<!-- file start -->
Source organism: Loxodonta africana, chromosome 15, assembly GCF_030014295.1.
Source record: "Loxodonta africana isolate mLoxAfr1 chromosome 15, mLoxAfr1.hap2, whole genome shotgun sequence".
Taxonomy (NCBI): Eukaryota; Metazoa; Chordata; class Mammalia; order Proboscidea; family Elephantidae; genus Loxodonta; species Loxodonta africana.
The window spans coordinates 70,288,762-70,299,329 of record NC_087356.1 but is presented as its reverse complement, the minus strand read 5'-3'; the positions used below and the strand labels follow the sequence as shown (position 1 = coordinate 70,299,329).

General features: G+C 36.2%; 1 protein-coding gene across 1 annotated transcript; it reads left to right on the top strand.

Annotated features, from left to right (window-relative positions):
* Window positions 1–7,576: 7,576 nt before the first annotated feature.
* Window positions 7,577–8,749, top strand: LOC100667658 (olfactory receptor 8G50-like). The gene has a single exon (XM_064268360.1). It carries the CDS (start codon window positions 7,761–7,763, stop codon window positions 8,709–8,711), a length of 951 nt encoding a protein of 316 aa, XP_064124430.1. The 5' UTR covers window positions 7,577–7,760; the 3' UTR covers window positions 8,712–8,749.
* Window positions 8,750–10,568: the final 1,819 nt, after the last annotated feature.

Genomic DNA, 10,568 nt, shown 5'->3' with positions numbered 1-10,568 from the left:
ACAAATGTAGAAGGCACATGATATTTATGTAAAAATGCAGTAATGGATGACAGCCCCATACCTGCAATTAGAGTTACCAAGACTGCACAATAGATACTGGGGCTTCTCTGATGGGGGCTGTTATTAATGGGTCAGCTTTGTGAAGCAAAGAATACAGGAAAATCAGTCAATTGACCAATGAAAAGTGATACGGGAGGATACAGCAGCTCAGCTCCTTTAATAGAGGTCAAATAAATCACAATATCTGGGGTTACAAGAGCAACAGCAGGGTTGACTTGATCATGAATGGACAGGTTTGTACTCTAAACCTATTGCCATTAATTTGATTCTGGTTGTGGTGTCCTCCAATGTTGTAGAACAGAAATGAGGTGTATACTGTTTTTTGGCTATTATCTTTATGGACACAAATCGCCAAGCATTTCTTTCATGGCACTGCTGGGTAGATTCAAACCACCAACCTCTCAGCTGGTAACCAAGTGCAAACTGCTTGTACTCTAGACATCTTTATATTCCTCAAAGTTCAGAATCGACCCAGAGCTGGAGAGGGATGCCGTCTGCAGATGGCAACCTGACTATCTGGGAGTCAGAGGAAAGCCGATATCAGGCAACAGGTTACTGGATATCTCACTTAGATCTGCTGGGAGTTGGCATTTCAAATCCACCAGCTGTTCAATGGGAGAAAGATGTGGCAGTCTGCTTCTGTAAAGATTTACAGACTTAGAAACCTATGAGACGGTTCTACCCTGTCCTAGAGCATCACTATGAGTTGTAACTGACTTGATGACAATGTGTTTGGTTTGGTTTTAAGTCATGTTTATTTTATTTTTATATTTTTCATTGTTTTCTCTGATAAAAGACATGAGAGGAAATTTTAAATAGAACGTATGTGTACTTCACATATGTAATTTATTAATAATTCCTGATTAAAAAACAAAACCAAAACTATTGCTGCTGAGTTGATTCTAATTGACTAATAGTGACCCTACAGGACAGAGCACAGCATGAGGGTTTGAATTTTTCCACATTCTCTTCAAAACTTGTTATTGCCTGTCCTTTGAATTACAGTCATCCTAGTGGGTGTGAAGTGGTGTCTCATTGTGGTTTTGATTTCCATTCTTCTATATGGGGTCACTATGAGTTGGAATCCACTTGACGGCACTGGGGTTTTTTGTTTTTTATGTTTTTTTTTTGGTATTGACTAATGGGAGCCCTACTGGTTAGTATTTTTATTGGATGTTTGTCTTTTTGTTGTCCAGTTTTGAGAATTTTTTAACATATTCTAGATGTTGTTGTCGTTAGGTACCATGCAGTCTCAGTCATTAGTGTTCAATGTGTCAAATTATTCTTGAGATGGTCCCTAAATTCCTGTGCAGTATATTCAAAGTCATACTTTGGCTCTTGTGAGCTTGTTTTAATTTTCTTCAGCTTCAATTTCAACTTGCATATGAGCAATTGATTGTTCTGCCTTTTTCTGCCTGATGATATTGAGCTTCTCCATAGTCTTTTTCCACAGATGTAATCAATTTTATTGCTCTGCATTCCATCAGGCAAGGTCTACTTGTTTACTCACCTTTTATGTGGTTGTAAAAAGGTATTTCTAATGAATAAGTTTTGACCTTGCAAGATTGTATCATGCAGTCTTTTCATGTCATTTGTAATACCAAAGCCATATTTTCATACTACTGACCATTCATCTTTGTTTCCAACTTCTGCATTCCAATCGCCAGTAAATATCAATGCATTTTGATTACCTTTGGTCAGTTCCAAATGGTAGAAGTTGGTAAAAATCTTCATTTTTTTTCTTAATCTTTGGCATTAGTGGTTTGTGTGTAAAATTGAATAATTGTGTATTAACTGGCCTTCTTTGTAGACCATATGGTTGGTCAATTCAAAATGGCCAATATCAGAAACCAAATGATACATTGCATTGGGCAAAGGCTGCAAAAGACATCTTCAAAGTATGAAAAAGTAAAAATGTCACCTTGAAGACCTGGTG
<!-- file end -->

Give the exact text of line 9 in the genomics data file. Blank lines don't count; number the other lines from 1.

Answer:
* Window positions 8,750–10,568: the final 1,819 nt, after the last annotated feature.